Doug Hoyes: Yeah and employers don’t want to have full-time employees 'cause then they have to pay benefits and everything and it's very common. And we see this with our clients all the time, they've got two part-time jobs. I'm getting 20 hours here, 20 hours there and when you add in the time it takes to get from one job to the other they’re putting in 12 hour days to get paid for eight.
Ted Michalos: Well and the last stats I saw indicated that incomes are growing at the rate of 1% and debt levels are rising at a rate of 2.5%. So, people again they're incurring more debt to make up the difference in the fact that their expenses have gone up but their income hasn’t kept pace.
Doug Hoyes: And that's clearly not sustainable either. So, none of that sounded particularly encouraging to me so, let's talk about the cost of buying stuff then. So, the Bank of Canada has predicted that the inflation rate will be somewhere around 1.7% so just under 2% for this year. Once the year is over in 2016 and then not very big price increases into 2017. So, you meet with lots of clients does that sound like reality to you?
Ted Michalos: No.
Doug Hoyes: The government isn’t reality Ted. Is that what you're saying here?
Ted Michalos: That's exactly what I'm saying.
Doug Hoyes: Let me quote you on that.
Ted Michalos: Remember when Mr. Trudeau goes to those meetings, he's promoting the middleclass when people are paying thousands of dollars to see him.
Doug Hoyes: We understand. So, what are you actually seeing for the real, let's forget about what the economists are saying, what do you see for the real people you're talking to?
Ted Michalos: Let's focus on two things that are very important to families. So, what's it cost for daycare? If you've got both spouses working or a single parent, you've got to work, you probably are paying daycare costs. They're saying inflation in general is up 1.7%, the cost of daycare is up 8.5% from 2014 to 2016. Average cost is $1,600 a month in Toronto, which is just crazy. I mean that's twice the cost of going to university.
Doug Hoyes: Yeah that is crazy. And we're getting these stats from The Canadian Centre for Policy Alternatives and we've had them on the podcast here before as well. So, again we'll have links to all of this in the show notes so you can actually read the detailed study. So, okay daycare's a big thing. And the other thing I like to do is eat.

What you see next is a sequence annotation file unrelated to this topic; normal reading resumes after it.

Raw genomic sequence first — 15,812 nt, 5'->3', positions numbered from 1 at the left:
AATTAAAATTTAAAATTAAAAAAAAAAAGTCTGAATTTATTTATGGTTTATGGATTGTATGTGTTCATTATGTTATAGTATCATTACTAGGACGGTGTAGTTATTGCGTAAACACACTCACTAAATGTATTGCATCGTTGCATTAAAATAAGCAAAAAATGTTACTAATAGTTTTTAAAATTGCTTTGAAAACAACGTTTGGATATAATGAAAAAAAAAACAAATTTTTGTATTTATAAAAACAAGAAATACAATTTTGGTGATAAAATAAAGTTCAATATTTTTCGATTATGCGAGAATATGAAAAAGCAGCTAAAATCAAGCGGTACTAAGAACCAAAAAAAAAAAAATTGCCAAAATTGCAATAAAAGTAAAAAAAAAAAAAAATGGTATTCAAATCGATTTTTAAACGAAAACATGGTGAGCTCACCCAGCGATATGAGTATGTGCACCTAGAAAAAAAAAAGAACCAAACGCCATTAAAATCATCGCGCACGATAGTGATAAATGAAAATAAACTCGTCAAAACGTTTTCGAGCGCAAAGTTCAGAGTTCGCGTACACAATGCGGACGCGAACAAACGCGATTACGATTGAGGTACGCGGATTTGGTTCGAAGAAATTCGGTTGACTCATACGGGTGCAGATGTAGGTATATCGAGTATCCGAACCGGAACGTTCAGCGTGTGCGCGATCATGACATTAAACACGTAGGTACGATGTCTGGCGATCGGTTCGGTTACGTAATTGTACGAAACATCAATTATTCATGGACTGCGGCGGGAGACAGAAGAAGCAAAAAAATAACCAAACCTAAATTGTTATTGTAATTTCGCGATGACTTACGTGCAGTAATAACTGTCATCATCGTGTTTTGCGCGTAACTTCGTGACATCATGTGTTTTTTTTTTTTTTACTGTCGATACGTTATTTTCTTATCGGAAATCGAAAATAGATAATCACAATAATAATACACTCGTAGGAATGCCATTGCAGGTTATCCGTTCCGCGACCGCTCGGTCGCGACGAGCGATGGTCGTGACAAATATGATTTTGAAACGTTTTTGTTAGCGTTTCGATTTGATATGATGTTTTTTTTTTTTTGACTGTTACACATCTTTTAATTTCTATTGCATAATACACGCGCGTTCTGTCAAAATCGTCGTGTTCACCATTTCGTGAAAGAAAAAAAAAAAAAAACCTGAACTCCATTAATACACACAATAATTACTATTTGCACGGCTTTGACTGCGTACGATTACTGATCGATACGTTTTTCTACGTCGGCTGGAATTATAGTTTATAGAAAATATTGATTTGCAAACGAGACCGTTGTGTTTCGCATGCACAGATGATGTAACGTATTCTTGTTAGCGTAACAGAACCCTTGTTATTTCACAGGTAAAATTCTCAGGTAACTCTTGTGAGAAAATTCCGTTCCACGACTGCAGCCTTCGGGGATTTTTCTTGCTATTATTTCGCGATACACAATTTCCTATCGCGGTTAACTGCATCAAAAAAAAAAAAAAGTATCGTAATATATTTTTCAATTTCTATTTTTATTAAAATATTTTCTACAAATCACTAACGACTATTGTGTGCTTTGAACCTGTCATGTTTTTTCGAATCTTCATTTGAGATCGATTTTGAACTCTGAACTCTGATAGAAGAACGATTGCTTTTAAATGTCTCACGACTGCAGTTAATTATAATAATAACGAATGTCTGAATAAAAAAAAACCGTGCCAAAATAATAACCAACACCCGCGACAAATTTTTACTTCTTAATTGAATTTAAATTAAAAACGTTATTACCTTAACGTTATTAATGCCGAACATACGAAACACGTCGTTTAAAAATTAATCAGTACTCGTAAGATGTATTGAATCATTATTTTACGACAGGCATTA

Ted Michalos: Yeah and that's another one. It's a wild card but food costs are predicted to rise for families in 2017. It could be as much as $400 a year or more. And food is one of those things, they treat it as a discretionary expense but it's not. I mean what happens if you have to pay more for you mortgage, for your gas, for your rent, for your car, the place that you cut back is your groceries. You spend a little less on them 'cause you've got less money now. And so you're not eating as well, maybe you're eating stuff that we shouldn’t be feeding our kids.
Doug Hoyes: Yeah because it may be cheaper but not as healthy. What worries about that particularly as we go into the winter is we get a lot of our food from outside Canada. We're not growing a lot of stuff out in the fields in the middle of January here in Canada. So, we're importing it, which means the value of the Canadian dollar has a big impact on what we pay for food and so if the Canadian dollar is weak of course that drives up food costs so that's another pressure point.
So, let's talk about the final topic then, which is the topic of this show, which is debt. So, we know that Canadians are carrying more debt than ever before. It's, you know, depending on the numbers we see in the press, it's somewhere around 167, 168, up to 170.
Ted Michalos: Every month it's a new record.
Doug Hoyes: Yeah it's a new record. So, you know, if you're listening to this two months in the future then it probably is in the 170 range. So, first of all when I'm talking about 170 what am I talking about there, what does that mean?
Ted Michalos: So, let's say your paycheque is a thousand dollars, if it was a thousand dollars, it means you owe $1,700 against it.
Doug Hoyes: Yeah and we're talking annual numbers so if you made $10,000 in a year.
Ted Michalos: You'd owe $17,000.
Doug Hoyes: You'd have $17,000 in debt.